Not me, my invitation to one of the many inaugural balls has unaccountably been lost in the post, though I do know someone who is going. Her husband appointed Obama to the position of president of the Harvard Law Review.
But what about the soon to be First Lady? Not an Oscar dress will have more attention this one, heavy with meanings, as Lisa Armstrong points out in the Times:
Bottom line, she's a good-looking woman who knows her way around upmarket labels (in the past year she has worn, among more predictable names, Thakoon and Rodarte, both up and coming darlings of New York Fashion Week). Fashionable, in a user-friendly way, she even made it onto Vanity Fair's 2008 Best Dressed list. She can wear just about any colour and she's the first First Lady since Jackie Kennedy who can anoint trends and sell out a dress (viz, the black and white sundress she wore to guest host ABC's The View). As Peter Som, another New York talent, says: “What she wears has a huge impact on fashion. From day one she has shown her own modern style that many women can identify with or aspire to.” For an industry reeling from the recession, what's not to like?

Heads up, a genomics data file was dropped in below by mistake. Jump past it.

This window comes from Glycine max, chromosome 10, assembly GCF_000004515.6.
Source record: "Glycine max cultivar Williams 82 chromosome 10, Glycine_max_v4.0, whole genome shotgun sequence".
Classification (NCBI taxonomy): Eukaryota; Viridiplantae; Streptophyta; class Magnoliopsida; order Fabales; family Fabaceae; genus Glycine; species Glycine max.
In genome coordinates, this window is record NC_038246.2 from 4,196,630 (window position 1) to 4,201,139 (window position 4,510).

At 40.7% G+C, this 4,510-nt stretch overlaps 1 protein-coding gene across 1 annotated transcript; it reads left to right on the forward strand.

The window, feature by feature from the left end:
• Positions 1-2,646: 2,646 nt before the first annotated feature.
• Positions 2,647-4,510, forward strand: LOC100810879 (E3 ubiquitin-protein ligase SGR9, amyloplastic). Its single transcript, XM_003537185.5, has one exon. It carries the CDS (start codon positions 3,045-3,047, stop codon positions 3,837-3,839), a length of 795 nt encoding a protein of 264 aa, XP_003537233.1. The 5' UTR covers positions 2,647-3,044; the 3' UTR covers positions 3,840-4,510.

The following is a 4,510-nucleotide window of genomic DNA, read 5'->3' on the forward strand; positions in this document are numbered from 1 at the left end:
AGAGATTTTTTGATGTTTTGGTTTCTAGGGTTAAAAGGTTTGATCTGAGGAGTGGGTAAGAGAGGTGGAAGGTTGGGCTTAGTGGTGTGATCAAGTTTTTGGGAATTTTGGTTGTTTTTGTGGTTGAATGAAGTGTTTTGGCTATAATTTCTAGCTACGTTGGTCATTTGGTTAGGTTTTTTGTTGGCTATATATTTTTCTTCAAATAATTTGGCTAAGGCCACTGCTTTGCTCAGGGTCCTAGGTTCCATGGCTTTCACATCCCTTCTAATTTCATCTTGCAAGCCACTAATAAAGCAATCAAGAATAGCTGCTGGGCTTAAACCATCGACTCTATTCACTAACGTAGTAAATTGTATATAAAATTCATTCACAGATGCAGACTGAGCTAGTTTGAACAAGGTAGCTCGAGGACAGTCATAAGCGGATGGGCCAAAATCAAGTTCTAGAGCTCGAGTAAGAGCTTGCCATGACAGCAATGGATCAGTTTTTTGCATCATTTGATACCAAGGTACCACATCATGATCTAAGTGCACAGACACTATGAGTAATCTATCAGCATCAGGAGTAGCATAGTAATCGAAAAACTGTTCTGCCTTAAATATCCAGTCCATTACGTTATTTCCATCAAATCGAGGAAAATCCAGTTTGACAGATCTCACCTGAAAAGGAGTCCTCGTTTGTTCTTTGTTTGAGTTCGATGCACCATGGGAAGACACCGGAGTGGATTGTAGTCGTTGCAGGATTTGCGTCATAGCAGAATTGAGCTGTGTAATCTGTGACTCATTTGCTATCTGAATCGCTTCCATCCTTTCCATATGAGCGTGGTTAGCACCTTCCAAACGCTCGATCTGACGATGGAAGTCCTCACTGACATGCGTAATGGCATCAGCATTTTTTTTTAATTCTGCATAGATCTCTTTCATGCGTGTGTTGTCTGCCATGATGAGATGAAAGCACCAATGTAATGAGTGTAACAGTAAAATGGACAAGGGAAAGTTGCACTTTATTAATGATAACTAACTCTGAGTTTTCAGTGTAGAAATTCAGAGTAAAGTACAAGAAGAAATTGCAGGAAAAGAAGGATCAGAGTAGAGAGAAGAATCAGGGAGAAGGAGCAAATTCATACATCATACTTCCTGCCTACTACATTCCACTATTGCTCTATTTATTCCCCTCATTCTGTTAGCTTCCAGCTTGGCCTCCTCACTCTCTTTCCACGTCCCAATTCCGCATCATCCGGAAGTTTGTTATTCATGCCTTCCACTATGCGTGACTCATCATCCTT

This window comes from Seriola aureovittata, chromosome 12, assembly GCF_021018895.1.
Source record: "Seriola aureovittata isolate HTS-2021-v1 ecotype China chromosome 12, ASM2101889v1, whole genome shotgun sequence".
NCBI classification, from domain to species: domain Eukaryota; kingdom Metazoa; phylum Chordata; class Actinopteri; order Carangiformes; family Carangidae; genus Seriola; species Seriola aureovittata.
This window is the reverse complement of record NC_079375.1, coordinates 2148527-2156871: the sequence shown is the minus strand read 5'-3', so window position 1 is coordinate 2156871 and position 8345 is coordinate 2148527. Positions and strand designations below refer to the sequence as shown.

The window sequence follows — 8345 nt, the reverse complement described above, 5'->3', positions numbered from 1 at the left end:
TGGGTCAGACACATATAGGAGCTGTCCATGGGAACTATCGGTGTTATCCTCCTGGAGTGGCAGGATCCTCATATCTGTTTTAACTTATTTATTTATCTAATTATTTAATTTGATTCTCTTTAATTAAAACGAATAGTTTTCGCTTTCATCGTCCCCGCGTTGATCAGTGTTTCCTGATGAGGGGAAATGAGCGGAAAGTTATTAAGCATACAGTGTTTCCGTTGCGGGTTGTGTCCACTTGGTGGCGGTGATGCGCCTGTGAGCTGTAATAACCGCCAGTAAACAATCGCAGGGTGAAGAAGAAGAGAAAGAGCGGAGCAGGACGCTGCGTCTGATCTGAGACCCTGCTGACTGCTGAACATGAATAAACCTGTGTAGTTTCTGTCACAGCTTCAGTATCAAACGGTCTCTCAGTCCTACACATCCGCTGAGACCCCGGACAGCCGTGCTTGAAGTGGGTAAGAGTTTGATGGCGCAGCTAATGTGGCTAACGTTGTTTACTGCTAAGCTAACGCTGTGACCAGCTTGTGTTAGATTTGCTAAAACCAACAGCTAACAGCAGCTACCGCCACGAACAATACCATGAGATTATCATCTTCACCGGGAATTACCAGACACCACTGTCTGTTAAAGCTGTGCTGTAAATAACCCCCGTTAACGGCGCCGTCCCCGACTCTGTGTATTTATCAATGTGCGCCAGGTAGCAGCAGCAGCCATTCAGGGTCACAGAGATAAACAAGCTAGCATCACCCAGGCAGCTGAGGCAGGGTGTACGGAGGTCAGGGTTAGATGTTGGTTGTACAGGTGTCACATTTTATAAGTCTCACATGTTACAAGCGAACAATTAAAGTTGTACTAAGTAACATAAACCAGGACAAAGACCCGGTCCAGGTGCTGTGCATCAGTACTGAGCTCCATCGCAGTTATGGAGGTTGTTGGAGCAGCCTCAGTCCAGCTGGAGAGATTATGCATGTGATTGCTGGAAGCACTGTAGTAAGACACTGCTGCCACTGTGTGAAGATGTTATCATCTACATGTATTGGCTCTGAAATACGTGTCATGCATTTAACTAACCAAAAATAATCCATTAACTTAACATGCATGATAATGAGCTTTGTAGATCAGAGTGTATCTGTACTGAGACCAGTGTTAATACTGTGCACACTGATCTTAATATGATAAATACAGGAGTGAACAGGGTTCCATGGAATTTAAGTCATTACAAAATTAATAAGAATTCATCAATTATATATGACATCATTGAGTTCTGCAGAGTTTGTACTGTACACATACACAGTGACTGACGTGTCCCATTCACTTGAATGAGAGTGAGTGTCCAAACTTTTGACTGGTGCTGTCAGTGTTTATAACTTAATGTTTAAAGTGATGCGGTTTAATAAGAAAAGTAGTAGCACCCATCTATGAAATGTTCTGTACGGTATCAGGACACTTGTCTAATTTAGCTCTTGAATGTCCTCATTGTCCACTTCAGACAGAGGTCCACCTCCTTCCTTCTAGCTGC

They'll find something. Because ultimately these outfits are sartorial landmines waiting to happen. They must transcend class, colour and financial barriers. Ideally they should impress, endear and unite. Really it's like asking a blanket to bring world peace, and be fascinating at the same time. On a slightly more attainable level, Letitia Baldridge, a former social secretary to Jackie Kennedy recently noted of Mrs Obama: “It would be wrong for today's First Lady to go around like a princess all the time. But I think it would be very wrong when she's on an official job to be dressed too casually. She's always got to be a bit above.” In short, if her husband is President, “she always has to watch everything ”. And you thought it was just a dress